Tackling Science in Primary 3

The first two months of 2018 went by so quickly and before I know it Term 1 is over for Sophie. One thing Sophie looked forward to for Primary Three was learning Science and doing hands on experiments in the Science lab.

In fact, her love for Science took me by surprise when her choice of CCA was the Science and Environment club since she doesn’t strike as a Sciencey person. But when I probed further, it was because the other CCA options were too “Chinese” for her. Although I always have praises for her SAP school, my only lament is their limited CCA options as they don’t offer any uniform groups like Girl Guides or Red Cross etc.

One and a half months into the school term, P3 and P4 parents were invited to a Science workshop conducted by her school. I was expecting to pick up some tips on how I can teach Sophie on my own as I’ve gotten pretty rusty myself but I got a startling discovery on the difficulty of the subject.

The teachers covered the Science curriculum from P3-6 and reminded us not to discard the Science notes and text books since kids will be learning Science progressively. On a practical note, we were tasked to attempt two questions on life cycle and magnets to see how we parents will fare. We were joking that it’s been so long since we did Science and we may embarrass ourselves for getting it wrong.



When the teachers flashed some commonly received responses and what she accepts as the answer, I could hear chatter among the parents as we discussed how the standard of Science has evolved to be so tough these days. Personally, I feel that it was a sure way to kill any interest and enthusiasm for Science. Even I was scratching my head and wondering why some responses are not acceptable.

The spirit of teaching Science

But the teachers went on to explain that they are teaching students how to understand scientific concepts and apply what they know to answer the questions. What’s central to the curriculum framework is the inculcation of the spirit of scientific inquiry where students will use skills like comparing, classifying, inferring, analysing, evaluating, generating possibilities, formulating hypothesis, etc. There is also a heavy emphasis on keywords and key concepts to score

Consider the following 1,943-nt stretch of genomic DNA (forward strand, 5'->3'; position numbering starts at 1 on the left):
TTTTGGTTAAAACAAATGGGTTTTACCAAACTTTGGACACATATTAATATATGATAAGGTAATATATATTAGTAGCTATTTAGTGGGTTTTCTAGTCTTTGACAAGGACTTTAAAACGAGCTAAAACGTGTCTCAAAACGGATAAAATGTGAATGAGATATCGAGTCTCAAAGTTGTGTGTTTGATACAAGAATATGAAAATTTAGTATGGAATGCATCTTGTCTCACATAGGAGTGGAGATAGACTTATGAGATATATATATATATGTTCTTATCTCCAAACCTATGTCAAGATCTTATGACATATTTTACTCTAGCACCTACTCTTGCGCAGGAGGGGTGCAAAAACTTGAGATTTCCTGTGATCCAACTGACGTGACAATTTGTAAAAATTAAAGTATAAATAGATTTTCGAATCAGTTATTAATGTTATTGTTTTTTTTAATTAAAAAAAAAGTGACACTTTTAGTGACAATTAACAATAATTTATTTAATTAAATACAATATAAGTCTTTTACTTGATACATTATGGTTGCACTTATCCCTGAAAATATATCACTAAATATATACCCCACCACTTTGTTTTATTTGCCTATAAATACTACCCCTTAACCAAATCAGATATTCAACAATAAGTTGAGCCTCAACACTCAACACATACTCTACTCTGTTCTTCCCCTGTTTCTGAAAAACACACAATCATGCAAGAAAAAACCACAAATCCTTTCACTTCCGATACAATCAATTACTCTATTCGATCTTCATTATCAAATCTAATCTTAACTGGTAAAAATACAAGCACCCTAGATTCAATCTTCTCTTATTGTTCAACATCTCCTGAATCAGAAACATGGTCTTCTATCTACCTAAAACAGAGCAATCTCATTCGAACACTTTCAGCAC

As an ex-science teacher, Justina wrote a pretty lengthy post about her views on teaching Science on her blog, and I must admit I’ve gotten a better picture at the outcome the schools  are trying to achieve.

While I do agree that the answers have to be spot on and it appear that teachers are very particular on how students answer, what’s key is getting the right key concepts and keywords.

Recommend Science Resource and Assessment Book

One good resource that has been recommended by scores of parents is the Science PSLE Revision Guide by Marshall Cavendish. The 3rd edition is the latest. I always joke and tell Sophie that’s me on the cover of the book when I’m in my Tiger mom mode. I like that it covers contents from Primary 3 to Primary 6 in one book instead of being spread across four textbooks, making it so value for money. #aunitemode

The another assessment book I got is Conquer Science by teachers@work. It has a combination of MCQ as well as structured questions and covers topics quite extensively to enhance learning.

 

As a parent, I do feel limited by my ability to teach Sophie at time but what helps is seeing the challenges in a positive light and learning together with my child. Through the process we learn and discover new things together, making learning a more enjoyable journey instead of blindly memorising to pass exams. After all, when we build a storehouse of knowledge, we are enriched ourselves and that is something that cannot be taken away don’t you think?

 

Do share useful websites, resources or even YouTube channels that teaches Science in a fun and interesting manner 🙂

 

Here are some other useful links on primary school learning that you may be keen to read too.

 

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